For many baby boomers, working in their retirement years is a key part of their "retirement plan." Whether that's as feasible as many think is open to debate, and a recently published study is providing more evidence that it may not be so easy.
Researchers at the Boston College Center for Retirement Research (CRR) focused on so-called middle-skill employment. That category, which accounts for 41.1 percent of all jobs, includes professional sales, production and repair, operators and fabricators, and skilled administration, protective and personal services. The study found employment in such jobs for both boomers and younger workers has declined in recent years.
This presents challenges for many boomers who plan to continue working in their retirement years because middle-skill jobs are still the largest group, even considering their current decline.
The CRR study classified various jobs by the complexity of required skills, including the time needed to train for the job. During the past three recessions, nearly all the weakness in employment occurred in middle-skill jobs, primarily due to technology and automation replacing many routine tasks these jobs entail.
Conversely, more specialized, high-skill jobs such as engineering and low-skill jobs such as custodial services still need to be done by people, so employment in these jobs grew steadily throughout the business cycles.
According to the CRR study, low-skill jobs account for 23.5 percent of all jobs and include jobs such as sales, administration, and protective services with minimal requirements; personal care and services; food prep; agriculture; and laborers.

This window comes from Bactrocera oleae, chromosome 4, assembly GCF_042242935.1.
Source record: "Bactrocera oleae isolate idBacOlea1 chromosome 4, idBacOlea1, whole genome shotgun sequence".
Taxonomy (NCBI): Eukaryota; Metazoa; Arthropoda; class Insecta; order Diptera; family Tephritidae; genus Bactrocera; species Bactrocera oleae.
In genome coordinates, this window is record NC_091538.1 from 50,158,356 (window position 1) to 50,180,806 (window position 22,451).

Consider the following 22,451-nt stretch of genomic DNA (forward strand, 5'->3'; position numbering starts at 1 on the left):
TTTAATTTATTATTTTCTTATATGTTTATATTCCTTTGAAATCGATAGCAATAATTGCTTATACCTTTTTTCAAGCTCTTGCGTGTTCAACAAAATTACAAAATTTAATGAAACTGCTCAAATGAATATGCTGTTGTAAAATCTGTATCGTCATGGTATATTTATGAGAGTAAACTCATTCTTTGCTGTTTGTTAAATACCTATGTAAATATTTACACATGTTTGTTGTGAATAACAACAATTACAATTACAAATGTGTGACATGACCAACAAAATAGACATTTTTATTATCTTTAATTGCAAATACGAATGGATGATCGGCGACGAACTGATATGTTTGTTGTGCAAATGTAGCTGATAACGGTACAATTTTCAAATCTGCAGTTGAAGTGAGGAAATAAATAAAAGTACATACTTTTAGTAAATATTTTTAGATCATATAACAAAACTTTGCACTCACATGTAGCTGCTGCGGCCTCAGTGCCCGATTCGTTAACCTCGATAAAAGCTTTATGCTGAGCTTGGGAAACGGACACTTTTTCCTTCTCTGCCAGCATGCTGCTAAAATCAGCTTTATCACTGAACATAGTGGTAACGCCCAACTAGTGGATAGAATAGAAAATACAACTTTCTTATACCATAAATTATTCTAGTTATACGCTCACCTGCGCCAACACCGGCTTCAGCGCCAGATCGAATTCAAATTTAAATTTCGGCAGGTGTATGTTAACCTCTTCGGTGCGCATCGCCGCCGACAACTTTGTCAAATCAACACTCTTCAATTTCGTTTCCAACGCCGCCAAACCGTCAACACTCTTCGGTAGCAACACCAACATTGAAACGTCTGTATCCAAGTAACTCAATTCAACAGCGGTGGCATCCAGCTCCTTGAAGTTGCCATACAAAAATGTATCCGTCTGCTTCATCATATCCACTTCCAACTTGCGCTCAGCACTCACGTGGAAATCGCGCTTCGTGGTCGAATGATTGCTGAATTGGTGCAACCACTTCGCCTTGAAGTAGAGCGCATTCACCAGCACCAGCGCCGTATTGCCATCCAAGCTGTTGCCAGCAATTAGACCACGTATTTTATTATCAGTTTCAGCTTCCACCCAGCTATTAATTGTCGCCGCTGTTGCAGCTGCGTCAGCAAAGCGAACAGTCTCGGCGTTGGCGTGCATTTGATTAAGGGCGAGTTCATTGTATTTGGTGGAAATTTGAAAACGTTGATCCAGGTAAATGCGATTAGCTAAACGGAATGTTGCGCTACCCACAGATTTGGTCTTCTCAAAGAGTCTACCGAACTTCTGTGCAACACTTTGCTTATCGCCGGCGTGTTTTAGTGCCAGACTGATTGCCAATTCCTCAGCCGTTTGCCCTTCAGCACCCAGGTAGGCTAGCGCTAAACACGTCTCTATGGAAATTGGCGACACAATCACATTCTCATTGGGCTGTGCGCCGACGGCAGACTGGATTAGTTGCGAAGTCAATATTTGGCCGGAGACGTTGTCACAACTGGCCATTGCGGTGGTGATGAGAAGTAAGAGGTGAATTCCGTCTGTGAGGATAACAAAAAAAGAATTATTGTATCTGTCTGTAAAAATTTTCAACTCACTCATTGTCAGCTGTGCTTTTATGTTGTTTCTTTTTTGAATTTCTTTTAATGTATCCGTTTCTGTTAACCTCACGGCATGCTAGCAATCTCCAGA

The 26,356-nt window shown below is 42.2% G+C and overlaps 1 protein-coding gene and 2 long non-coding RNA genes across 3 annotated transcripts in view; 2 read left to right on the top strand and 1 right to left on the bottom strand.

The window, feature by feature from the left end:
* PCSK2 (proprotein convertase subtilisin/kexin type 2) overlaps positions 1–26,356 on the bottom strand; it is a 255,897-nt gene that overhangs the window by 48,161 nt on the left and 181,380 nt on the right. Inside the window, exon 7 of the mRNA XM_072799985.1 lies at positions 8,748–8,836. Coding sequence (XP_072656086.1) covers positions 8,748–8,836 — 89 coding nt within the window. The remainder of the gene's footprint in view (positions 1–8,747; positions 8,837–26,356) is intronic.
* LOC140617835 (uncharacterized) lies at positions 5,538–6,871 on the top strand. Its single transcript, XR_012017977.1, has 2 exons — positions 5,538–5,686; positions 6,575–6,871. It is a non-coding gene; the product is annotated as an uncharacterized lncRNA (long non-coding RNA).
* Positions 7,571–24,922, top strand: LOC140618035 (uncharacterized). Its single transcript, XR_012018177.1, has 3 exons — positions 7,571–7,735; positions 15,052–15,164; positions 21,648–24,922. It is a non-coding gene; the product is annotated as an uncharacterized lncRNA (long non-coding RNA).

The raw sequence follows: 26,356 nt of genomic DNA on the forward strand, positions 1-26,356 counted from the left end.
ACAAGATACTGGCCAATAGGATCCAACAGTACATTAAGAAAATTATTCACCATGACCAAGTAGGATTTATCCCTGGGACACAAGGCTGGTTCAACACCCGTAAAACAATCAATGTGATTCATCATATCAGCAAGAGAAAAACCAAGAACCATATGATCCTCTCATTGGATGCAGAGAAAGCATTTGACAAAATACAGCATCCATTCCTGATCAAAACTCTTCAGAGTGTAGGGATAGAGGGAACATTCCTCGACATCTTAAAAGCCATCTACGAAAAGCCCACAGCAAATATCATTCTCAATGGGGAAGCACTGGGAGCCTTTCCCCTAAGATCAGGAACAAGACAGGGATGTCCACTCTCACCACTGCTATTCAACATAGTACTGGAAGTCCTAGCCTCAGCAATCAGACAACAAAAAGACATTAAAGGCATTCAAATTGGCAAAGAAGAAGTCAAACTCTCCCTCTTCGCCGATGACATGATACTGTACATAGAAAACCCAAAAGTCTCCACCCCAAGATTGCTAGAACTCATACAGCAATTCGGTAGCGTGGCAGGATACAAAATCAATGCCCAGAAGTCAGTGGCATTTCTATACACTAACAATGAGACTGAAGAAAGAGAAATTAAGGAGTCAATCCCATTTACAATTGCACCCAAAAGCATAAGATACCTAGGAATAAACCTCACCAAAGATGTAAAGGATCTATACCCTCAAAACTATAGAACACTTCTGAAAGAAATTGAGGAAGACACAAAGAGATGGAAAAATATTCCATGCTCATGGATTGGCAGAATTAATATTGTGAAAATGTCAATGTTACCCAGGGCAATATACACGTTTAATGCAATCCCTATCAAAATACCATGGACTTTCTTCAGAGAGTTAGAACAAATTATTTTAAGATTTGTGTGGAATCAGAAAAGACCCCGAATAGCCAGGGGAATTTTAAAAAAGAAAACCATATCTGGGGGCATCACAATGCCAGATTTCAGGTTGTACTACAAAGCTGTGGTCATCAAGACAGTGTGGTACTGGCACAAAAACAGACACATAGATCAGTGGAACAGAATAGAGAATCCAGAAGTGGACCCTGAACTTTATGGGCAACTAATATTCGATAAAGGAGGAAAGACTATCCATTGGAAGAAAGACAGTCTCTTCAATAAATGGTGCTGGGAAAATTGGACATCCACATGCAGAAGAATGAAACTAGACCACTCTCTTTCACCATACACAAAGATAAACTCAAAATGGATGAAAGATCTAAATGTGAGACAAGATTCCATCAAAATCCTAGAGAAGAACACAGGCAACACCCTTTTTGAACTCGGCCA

High-skill positions make up 35.4 percent of all jobs and include managers and executives; professionals such as doctors, accountants, and engineers; and technicians such as those in health care.
The CRR study found that from 1990 to 2013, employment in middle-skill jobs decreased by 11.6 percent, with both older workers (age 50 to 61) and prime-age workers (age 35 to 49) experiencing about the same magnitude of decline. During this period, employment in low-skill jobs increased by 5.2 percent and in high-skill jobs by 6.4 percent. Older workers experienced more growth in high-skill jobs but less growth in low-skill jobs.
Middle-skill workers who lose their jobs face some equally problematic options: competing for the fewer remaining middle-skill jobs, raising their skill level appreciably or moving down the skill ladder. Prime-age workers who lose their job really have no choice but to try to find work at any skill level, whereas some older workers can opt to retire if they don't find new work.
The rate of transition from middle-skill jobs into both high-skill and low-skill jobs had been increasing until the Great Recession, but afterwards such transitions became more difficult. The CRR study concluded, however, that most older workers seem to have eventually landed on their feet after the Great Recession, even with the decline in middle-skill jobs. They retained their current job, gained skills to move up to a new position or took a lower-skill job.
The study found something interesting about of job transitions: For older workers who moved from middle-skill to low-skill jobs, only half occurred after an involuntary job loss; many were the result of moving from full-time to part-time work. This implies that these transitions may be a preference among older workers for jobs with lower demands on their time and skills.
Many of these transitions also occurred at the same employer, indicating that employers may be willing to accommodate their aging workers' needs and preferences.
The study highlights the importance of "safety net" programs to help displaced workers of all ages, such as unemployment insurance, Social Security Disability Insurance, Supplemental Security Income, Medicaid, cash and in-kind assistance, and job-training programs.
The takeaways for older workers are clear: If working is part of your retirement plan, be keenly aware of your job prospects. If you're in a middle-skill job, look for training and experience that might help you upgrade your skills and hang on to your job. Alternatively, develop sufficient financial resources so you can take a lower-paying, low-skill job. Or be prepared to significantly reduce your living expenses.
That means: Be wise and plan ahead.
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